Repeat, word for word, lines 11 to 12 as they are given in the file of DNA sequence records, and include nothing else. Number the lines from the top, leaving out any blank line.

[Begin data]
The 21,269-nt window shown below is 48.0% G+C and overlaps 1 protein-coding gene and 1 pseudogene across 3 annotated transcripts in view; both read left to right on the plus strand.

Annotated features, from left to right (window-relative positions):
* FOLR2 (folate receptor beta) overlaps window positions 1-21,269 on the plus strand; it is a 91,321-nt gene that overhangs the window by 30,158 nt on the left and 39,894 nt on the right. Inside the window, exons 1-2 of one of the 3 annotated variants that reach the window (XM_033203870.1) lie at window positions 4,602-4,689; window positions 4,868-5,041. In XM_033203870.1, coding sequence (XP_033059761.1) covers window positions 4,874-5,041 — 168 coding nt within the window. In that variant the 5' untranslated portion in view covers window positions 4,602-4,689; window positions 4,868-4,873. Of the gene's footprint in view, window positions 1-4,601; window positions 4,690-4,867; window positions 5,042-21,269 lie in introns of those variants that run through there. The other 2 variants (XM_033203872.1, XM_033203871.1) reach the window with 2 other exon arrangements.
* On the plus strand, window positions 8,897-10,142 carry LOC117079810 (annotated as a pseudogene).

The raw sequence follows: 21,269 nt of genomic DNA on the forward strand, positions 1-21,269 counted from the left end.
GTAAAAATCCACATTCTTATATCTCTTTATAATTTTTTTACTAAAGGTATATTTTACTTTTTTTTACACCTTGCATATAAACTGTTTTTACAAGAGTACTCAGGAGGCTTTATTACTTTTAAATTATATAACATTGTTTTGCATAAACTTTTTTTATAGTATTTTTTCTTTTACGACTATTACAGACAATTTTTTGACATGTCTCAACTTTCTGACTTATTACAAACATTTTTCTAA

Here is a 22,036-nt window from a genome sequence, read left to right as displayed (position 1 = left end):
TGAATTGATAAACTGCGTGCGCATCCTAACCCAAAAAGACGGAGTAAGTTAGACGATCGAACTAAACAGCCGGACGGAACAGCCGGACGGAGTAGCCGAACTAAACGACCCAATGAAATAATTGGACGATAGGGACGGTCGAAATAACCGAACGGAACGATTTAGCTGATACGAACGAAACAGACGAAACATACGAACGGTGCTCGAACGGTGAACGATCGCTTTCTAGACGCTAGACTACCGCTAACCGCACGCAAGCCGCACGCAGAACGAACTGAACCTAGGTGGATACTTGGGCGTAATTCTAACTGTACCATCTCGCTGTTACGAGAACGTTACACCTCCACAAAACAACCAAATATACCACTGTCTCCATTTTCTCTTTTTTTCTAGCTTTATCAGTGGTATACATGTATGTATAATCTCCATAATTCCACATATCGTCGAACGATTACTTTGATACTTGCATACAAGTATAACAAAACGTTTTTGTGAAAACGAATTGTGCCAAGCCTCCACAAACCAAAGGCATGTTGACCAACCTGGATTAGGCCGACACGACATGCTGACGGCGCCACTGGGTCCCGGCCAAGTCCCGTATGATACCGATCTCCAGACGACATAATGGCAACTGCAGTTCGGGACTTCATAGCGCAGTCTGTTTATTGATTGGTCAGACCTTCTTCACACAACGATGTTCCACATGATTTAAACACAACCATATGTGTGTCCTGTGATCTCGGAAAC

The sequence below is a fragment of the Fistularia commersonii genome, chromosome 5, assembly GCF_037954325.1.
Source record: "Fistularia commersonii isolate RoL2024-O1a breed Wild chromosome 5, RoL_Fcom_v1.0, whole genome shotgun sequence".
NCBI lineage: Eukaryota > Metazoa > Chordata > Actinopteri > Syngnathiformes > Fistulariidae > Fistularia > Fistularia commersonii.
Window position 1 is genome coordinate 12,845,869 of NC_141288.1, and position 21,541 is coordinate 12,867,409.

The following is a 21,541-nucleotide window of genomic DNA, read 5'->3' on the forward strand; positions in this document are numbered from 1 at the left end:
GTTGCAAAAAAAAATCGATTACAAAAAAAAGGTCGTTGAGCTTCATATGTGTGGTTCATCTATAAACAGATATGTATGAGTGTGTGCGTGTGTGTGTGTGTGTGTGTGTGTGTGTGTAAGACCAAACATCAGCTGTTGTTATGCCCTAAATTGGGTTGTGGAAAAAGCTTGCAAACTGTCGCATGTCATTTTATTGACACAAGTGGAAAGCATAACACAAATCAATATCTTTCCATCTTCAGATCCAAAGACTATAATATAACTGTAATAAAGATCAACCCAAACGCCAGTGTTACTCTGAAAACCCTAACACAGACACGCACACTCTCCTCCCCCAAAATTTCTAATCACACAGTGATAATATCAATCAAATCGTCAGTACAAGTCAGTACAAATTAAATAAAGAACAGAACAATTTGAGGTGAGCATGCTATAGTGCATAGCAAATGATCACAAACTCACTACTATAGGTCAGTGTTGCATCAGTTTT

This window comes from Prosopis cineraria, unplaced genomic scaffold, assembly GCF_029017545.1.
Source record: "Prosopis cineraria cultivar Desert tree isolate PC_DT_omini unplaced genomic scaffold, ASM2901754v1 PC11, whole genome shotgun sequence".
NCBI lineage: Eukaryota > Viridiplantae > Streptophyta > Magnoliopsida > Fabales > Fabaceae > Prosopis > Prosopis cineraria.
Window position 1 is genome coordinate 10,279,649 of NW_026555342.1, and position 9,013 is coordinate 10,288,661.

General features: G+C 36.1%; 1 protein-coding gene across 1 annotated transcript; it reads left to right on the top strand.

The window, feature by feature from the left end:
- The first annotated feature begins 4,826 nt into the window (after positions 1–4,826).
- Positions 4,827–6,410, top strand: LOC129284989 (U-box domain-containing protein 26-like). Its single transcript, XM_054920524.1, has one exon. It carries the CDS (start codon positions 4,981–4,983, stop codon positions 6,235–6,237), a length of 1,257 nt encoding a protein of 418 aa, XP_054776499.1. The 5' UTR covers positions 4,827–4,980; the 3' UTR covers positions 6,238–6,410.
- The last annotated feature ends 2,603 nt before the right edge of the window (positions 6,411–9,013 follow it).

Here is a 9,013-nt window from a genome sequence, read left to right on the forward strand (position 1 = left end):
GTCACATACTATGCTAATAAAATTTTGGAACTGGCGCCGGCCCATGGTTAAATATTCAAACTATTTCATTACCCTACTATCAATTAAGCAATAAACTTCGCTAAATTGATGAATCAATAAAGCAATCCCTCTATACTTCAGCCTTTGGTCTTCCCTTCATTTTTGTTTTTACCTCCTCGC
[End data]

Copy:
NCBI lineage: Eukaryota > Metazoa > Chordata > Actinopteri > Syngnathiformes > Fistulariidae > Fistularia > Fistularia commersonii.
Window position 1 is genome coordinate 12,845,869 of NC_141288.1, and position 21,541 is coordinate 12,867,409.